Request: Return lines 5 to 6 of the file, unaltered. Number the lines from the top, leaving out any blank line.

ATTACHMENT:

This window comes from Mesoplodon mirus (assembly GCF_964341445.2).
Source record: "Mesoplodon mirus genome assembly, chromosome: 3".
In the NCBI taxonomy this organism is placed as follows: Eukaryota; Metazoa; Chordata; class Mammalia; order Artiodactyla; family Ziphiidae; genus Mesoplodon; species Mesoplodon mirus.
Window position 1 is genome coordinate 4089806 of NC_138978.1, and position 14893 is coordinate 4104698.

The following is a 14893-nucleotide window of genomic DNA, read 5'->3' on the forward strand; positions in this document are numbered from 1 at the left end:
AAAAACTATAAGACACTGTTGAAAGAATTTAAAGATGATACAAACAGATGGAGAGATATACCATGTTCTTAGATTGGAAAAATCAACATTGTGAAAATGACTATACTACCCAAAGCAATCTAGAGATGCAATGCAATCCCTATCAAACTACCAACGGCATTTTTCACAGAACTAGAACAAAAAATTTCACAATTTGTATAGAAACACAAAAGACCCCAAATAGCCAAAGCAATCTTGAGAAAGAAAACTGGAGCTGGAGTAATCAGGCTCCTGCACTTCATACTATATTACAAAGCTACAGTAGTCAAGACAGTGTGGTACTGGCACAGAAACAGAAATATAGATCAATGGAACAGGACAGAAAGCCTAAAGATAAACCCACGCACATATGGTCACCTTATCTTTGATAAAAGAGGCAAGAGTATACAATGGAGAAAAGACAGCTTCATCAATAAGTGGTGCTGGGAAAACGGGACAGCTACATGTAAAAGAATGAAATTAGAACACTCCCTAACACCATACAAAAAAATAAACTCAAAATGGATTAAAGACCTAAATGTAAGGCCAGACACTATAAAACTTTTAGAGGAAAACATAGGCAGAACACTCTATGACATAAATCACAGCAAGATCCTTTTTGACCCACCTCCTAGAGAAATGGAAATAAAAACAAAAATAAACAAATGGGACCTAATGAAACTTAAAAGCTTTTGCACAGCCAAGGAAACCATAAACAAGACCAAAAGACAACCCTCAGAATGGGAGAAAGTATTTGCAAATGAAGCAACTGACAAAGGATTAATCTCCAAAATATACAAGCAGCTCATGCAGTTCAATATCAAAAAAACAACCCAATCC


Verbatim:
The following is a 14893-nucleotide window of genomic DNA, read 5'->3' on the forward strand; positions in this document are numbered from 1 at the left end:
AAAAACTATAAGACACTGTTGAAAGAATTTAAAGATGATACAAACAGATGGAGAGATATACCATGTTCTTAGATTGGAAAAATCAACATTGTGAAAATGACTATACTACCCAAAGCAATCTAGAGATGCAATGCAATCCCTATCAAACTACCAACGGCATTTTTCACAGAACTAGAACAAAAAATTTCACAATTTGTATAGAAACACAAAAGACCCCAAATAGCCAAAGCAATCTTGAGAAAGAAAACTGGAGCTGGAGTAATCAGGCTCCTGCACTTCATACTATATTACAAAGCTACAGTAGTCAAGACAGTGTGGTACTGGCACAGAAACAGAAATATAGATCAATGGAACAGGACAGAAAGCCTAAAGATAAACCCACGCACATATGGTCACCTTATCTTTGATAAAAGAGGCAAGAGTATACAATGGAGAAAAGACAGCTTCATCAATAAGTGGTGCTGGGAAAACGGGACAGCTACATGTAAAAGAATGAAATTAGAACACTCCCTAACACCATACAAAAAAATAAACTCAAAATGGATTAAAGACCTAAATGTAAGGCCAGACACTATAAAACTTTTAGAGGAAAACATAGGCAGAACACTCTATGACATAAATCACAGCAAGATCCTTTTTGACCCACCTCCTAGAGAAATGGAAATAAAAACAAAAATAAACAAATGGGACCTAATGAAACTTAAAAGCTTTTGCACAGCCAAGGAAACCATAAACAAGACCAAAAGACAACCCTCAGAATGGGAGAAAGTATTTGCAAATGAAGCAACTGACAAAGGATTAATCTCCAAAATATACAAGCAGCTCATGCAGTTCAATATCAAAAAAACAACCCAATCC